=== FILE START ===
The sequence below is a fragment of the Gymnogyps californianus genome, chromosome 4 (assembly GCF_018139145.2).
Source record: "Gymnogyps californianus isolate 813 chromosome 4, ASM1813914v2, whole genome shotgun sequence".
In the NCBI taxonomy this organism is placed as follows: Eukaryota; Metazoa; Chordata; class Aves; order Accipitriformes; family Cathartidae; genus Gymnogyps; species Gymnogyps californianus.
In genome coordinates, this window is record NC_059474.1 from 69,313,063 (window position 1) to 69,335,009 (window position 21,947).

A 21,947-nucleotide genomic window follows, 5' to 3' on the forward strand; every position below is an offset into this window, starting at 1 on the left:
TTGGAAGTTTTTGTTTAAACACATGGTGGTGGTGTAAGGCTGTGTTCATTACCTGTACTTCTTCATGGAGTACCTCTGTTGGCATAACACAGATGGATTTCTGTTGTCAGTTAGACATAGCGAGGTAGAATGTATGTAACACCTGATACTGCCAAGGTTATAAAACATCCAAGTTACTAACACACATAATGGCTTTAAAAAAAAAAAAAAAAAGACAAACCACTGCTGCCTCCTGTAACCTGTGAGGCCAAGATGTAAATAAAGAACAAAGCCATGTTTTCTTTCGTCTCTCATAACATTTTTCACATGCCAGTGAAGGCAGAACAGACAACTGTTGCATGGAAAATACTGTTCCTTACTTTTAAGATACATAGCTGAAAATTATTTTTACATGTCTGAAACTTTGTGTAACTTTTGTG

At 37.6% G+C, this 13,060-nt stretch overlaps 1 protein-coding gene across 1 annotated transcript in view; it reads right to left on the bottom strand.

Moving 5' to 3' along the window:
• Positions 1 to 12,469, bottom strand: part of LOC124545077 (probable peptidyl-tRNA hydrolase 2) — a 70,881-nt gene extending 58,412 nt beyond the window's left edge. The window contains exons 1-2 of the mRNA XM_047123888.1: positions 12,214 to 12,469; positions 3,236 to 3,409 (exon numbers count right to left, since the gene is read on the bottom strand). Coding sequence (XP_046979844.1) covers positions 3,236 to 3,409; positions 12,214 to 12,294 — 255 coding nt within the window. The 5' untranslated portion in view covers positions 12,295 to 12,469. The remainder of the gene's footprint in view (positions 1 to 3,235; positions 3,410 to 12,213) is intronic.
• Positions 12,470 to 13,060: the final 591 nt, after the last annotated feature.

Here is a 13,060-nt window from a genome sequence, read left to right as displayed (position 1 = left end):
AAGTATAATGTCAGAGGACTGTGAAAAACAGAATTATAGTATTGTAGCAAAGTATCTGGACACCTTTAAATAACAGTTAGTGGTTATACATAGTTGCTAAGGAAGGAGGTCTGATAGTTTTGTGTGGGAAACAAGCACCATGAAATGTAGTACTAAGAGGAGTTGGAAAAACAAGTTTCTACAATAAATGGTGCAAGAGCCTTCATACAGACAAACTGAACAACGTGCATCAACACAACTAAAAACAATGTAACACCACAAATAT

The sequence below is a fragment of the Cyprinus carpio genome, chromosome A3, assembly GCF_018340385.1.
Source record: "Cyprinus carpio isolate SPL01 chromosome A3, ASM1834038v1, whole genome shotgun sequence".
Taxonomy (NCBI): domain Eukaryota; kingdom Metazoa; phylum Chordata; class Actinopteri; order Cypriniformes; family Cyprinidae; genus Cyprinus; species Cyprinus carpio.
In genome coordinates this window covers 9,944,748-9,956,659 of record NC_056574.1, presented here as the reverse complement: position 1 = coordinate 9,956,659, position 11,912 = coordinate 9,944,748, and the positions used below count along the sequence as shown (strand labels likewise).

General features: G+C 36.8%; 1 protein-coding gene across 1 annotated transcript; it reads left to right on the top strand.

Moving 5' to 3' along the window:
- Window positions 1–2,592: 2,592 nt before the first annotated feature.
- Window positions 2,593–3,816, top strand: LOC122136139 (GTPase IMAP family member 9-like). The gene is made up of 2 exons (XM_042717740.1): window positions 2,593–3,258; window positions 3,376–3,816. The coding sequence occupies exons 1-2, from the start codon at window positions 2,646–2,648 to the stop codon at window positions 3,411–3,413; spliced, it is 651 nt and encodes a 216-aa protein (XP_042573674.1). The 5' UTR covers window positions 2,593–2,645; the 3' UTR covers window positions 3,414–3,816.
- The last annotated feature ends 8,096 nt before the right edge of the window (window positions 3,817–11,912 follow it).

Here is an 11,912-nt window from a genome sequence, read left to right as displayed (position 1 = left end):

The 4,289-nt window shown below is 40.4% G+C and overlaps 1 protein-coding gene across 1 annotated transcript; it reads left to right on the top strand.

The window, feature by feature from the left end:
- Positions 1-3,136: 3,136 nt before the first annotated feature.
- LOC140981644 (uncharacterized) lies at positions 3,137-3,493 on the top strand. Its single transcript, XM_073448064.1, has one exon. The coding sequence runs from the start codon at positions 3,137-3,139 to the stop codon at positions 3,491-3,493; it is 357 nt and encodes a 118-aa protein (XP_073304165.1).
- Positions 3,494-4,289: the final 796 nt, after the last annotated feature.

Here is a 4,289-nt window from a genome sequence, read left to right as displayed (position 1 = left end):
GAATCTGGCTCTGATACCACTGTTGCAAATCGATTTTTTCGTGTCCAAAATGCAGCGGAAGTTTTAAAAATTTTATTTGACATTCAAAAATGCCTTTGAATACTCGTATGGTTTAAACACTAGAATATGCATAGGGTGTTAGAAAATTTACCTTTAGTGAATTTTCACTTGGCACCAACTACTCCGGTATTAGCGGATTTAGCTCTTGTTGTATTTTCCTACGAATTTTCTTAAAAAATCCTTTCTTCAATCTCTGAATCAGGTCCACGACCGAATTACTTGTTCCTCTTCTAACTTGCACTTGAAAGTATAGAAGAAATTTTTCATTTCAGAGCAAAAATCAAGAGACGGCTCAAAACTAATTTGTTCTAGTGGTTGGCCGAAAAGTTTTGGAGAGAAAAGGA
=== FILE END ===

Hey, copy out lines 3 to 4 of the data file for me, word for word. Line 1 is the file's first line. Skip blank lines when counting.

In the NCBI taxonomy this organism is placed as follows: Eukaryota; Metazoa; Chordata; class Aves; order Accipitriformes; family Cathartidae; genus Gymnogyps; species Gymnogyps californianus.
In genome coordinates, this window is record NC_059474.1 from 69,313,063 (window position 1) to 69,335,009 (window position 21,947).